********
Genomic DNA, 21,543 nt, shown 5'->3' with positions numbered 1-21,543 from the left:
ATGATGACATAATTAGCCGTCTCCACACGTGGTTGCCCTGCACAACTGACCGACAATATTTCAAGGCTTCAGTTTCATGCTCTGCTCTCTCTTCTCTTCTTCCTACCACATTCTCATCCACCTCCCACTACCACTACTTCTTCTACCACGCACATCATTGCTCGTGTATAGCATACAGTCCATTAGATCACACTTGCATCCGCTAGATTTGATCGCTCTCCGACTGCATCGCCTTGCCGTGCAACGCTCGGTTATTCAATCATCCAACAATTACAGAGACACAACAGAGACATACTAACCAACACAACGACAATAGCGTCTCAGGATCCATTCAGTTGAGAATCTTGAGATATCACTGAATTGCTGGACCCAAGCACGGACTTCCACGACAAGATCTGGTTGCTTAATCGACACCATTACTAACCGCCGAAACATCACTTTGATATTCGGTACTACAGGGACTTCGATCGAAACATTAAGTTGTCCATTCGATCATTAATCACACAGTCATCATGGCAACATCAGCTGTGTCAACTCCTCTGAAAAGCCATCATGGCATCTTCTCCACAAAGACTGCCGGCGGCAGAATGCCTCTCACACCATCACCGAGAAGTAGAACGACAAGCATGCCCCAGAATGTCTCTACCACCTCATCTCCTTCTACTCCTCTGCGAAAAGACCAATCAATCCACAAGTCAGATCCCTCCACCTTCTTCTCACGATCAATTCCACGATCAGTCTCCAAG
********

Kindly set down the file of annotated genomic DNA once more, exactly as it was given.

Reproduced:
Genomic DNA, 21,543 nt, shown 5'->3' with positions numbered 1-21,543 from the left:
ATGATGACATAATTAGCCGTCTCCACACGTGGTTGCCCTGCACAACTGACCGACAATATTTCAAGGCTTCAGTTTCATGCTCTGCTCTCTCTTCTCTTCTTCCTACCACATTCTCATCCACCTCCCACTACCACTACTTCTTCTACCACGCACATCATTGCTCGTGTATAGCATACAGTCCATTAGATCACACTTGCATCCGCTAGATTTGATCGCTCTCCGACTGCATCGCCTTGCCGTGCAACGCTCGGTTATTCAATCATCCAACAATTACAGAGACACAACAGAGACATACTAACCAACACAACGACAATAGCGTCTCAGGATCCATTCAGTTGAGAATCTTGAGATATCACTGAATTGCTGGACCCAAGCACGGACTTCCACGACAAGATCTGGTTGCTTAATCGACACCATTACTAACCGCCGAAACATCACTTTGATATTCGGTACTACAGGGACTTCGATCGAAACATTAAGTTGTCCATTCGATCATTAATCACACAGTCATCATGGCAACATCAGCTGTGTCAACTCCTCTGAAAAGCCATCATGGCATCTTCTCCACAAAGACTGCCGGCGGCAGAATGCCTCTCACACCATCACCGAGAAGTAGAACGACAAGCATGCCCCAGAATGTCTCTACCACCTCATCTCCTTCTACTCCTCTGCGAAAAGACCAATCAATCCACAAGTCAGATCCCTCCACCTTCTTCTCACGATCAATTCCACGATCAGTCTCCAAG